By: Eric SanInocencio
SEC Digital Network
Birmingham, Ala. – I have to admit I missed it.
After a weeklong vacation to the Mexican beach city of Mazatlan, I was actually excited to get back. Not that I didn’t enjoy myself, as my family and I laid on the beach for seven days, watching the sun set over the Pacific Ocean each night.
The place itself was majestic, an island town with a hint of its historic past. The experiences (pickup truck taxis), the unplugged feeling (shoddy internet) and being able to take a breather were all fantastic. But the truth is that even while I was supposed to be “away”, I kept thinking about SEC football. As the days continued, and crazier outcomes happened in the college world (Oklahoma, Oklahoma State and Oregon losses), it made me all the more enthused about my return.
Well, the “Three and Out” is officially back.
Looking back at it now, I picked a pretty good week to return. The current slate coincided with “Rivalry Week”, as teams hit the field against their geographic counterparts. These contests mean so much more, since the fans invest extra levels of emotion than the normal trip to the stadium.
I know I’ve spent most of the existence of this column explaining the SEC games are huge every week, and they are, but somehow fans manage to turn it up another notch this week of the year. These games are about history, kinship and year-long bragging rights. Bragging rights are by far the most important, as these games hold the right too trash talk your neighbor, rubbing a loss in their face for the next 365 days. It is the ultimate feeling as a fan.
Since “Rivalry Week” is so much bigger, this week’s column will also grow in stature. Instead of our customary “three” breakdowns, we will go for it on fourth down this week.
Call it the Les Miles coming out in me.
I even have a hat on while typing this.
First Down: Time For A Rematch
Who are the two best teams in the country?
Don’t think about conference affiliation, what part of the country they are from or what their tradition is. That really doesn’t matter. The essence of what the BCS is about, whether you like the system or not, is to pit the nation’s two best squads together for the Championship Game.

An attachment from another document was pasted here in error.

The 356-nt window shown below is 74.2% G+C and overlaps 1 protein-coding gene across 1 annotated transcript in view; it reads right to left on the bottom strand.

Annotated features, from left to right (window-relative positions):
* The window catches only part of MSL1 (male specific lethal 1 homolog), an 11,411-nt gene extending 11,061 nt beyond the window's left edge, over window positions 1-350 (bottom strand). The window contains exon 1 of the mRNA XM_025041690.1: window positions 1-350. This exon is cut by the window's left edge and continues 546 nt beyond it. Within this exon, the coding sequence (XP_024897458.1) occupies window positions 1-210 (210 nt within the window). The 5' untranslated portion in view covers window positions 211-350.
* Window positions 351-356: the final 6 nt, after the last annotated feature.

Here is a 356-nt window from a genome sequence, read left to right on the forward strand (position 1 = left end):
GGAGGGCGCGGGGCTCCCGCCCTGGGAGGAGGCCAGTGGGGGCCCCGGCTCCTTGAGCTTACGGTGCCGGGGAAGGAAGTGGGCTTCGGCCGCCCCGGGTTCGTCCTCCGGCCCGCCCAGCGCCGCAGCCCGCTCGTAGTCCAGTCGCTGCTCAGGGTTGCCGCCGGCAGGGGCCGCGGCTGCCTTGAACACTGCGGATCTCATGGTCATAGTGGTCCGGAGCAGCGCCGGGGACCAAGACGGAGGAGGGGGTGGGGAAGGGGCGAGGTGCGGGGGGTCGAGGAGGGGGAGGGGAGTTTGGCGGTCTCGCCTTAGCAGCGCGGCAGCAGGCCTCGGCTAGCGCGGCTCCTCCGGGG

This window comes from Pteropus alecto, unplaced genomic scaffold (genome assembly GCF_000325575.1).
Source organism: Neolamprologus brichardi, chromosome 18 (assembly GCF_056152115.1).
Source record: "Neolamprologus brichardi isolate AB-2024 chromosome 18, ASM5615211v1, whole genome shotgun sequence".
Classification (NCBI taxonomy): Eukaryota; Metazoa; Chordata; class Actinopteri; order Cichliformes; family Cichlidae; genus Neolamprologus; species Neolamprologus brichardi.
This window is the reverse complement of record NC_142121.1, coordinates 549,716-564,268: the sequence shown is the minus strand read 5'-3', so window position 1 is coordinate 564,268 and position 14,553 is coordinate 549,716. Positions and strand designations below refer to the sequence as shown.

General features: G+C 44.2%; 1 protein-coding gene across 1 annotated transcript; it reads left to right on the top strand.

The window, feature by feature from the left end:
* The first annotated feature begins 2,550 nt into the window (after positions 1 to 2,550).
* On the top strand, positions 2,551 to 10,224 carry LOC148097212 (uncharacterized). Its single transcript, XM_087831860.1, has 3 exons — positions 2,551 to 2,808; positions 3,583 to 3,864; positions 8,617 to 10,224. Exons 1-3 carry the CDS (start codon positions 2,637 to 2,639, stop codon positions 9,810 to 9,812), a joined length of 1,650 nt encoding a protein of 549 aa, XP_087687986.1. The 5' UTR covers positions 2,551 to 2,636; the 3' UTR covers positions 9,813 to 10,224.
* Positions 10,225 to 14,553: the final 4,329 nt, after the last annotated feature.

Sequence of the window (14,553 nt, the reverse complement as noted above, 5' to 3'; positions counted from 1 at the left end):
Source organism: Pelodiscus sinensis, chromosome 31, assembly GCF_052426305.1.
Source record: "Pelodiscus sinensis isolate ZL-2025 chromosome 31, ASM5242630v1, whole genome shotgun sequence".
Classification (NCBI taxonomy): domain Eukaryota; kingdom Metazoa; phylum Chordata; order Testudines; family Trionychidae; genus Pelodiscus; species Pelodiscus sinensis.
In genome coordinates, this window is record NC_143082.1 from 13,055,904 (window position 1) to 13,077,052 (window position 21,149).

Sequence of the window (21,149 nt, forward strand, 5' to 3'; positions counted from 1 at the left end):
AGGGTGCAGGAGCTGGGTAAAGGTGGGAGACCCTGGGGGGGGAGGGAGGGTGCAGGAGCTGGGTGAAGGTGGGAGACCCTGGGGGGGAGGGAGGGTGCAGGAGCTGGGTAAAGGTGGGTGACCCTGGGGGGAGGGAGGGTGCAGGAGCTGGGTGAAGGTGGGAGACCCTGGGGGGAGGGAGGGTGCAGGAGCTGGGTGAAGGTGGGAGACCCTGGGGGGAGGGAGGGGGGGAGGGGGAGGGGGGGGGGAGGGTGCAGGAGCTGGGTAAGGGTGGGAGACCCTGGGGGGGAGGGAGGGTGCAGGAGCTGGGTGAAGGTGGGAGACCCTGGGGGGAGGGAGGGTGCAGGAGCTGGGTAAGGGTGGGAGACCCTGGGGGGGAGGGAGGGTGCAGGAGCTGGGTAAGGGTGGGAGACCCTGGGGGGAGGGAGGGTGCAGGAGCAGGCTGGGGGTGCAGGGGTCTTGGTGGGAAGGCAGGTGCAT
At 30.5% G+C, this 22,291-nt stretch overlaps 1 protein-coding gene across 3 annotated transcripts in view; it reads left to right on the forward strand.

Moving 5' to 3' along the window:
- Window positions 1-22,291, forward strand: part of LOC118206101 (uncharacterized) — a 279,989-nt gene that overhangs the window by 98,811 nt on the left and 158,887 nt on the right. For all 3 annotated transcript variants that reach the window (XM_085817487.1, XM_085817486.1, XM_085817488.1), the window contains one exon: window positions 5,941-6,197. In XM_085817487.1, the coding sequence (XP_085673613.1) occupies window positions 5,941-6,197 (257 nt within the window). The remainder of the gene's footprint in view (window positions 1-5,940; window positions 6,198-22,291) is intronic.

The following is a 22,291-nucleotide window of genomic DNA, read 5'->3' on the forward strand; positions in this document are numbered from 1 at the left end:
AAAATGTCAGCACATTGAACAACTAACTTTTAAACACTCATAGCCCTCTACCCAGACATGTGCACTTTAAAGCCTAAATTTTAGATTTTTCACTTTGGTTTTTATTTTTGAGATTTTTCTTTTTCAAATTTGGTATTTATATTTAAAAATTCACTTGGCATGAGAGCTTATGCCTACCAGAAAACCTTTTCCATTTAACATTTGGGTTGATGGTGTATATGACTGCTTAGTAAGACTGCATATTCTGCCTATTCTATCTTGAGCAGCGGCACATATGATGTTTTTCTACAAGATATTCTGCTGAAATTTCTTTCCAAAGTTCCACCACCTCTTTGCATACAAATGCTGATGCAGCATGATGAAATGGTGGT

With one SEC game left, I think that decision is rather easy. Who are the country’s two top teams?
LSU and Alabama.
I know what you are saying. “Of course he’d say that, he works for the SEC!”
While that is true, my connection doesn’t cloud my judgment for a second. Having watched an inordinate amount of college football games this year, both to have the knowledge to write this column and also to have an understanding of the greater landscape of college football, I feel qualified to answer.
Not only do I feel that LSU and Alabama are the top two teams, but the separation between them and team number three is so great that it isn’t even worth arguing. The amount of talent, the coaching acumen and the quality of play the Tigers and Crimson Tide have displayed remove all doubt. Come January 9th in New Orleans, the stage should be set for an epic “rematch” in the National Championship Game.
If you need me to make the case, I will.
I won’t waste much ink on LSU, seeing as how the average person realizes the talent level in Baton Rouge is astronomical. They have played one of the toughest gauntlets, and left a wake behind them that is historic in terms of domination. Even if LSU were to lose to Georgia next week in the SEC Championship Game, I still think they should play for the title. That’s how great LSU has been this year.
Now to the second half of the equation, the Alabama Crimson Tide. Nick Saban’s team started near the top of the heap to begin the year, and have done very little to discourage their mention as one of the nation’s best.
While their out of conference schedule wasn’t quite as demanding at LSU, they did take a road trip to Penn State, soundly defeating a Big 10 team that played for one of that league’s top spots this weekend. The rest of the out of league slate is rather pedestrian, but when you play in the Southeastern Conference, it probably should be.
Considering the staggering amount of talented teams in the SEC, anyone that runs the table against that competition has usually done more than enough to compete nationally. Why set up landmines out of conference?